Andrew grinned, “Bye.”

He grabbed his dad’s hand and the two got up to try out yet another seat.

You meet the most interesting people on board sbX!

This one’s for you, Andrew.

 – Juno Kughler Carlson
  juno.carlson@omnitrans.org 

Do you like this story and want to share it on your blog or newsletter?  All of our articles may be freely shared with others.

Have a great Omnitrans or sbX story to share? Let us know!

 

San Bernardino’s sbX is the easiest ride in town!

Guest blog post and photos by R.A. Contreras

Teens relish that special time when they gain ‘independence’ from mom or dad. Mine came in September 1986 —and it involved a bus.

How thrilled I was that I got to buy my own clothes for school and got to do it myself. So I hopped on the Route 2 and headed over to the now-closed Central City Mall; boy, did it ever feel good to be a grown up for once!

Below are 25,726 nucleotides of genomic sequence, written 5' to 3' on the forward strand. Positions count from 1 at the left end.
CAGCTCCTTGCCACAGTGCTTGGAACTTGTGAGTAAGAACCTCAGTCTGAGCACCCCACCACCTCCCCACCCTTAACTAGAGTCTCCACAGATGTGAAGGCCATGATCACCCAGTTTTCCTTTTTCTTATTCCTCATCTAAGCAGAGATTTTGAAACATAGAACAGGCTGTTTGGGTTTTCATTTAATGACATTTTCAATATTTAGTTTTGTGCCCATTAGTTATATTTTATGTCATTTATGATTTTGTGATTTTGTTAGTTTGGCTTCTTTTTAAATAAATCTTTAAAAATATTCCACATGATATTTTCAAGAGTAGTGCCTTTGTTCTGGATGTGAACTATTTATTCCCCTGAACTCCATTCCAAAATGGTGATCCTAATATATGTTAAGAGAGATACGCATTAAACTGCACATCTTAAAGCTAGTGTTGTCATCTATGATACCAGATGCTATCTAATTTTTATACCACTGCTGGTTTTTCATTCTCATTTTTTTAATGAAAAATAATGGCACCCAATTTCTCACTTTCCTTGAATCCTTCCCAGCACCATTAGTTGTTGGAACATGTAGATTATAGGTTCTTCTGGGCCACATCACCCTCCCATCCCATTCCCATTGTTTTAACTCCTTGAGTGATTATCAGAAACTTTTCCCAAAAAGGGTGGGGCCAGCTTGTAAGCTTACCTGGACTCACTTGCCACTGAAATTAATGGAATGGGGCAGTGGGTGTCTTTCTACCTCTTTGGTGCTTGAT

An sbX bus sits in front of the CSUSB campus.

An sbX bus sits in front of the CSUSB campus.

And now, some 28 years later, my love affair with Omnitrans still burns brightly. I never got tired of riding the bus. On those sweltering days (and we have many of them here), the air conditioning feels so good; the price has always been more than reasonable; and it has freed up money that would have otherwise been spent on gas, car repairs, registration, and parking fees. Plus, I have enjoyed meeting many fellow passengers and socializing, especially on the longer trips.

With the opening of the new sbX Green Line, things are being taken to a whole new level. The new route conveniently operates from Cal State University to Loma Linda and offers a fast and extremely convenient service instead of a trip by car and headaches.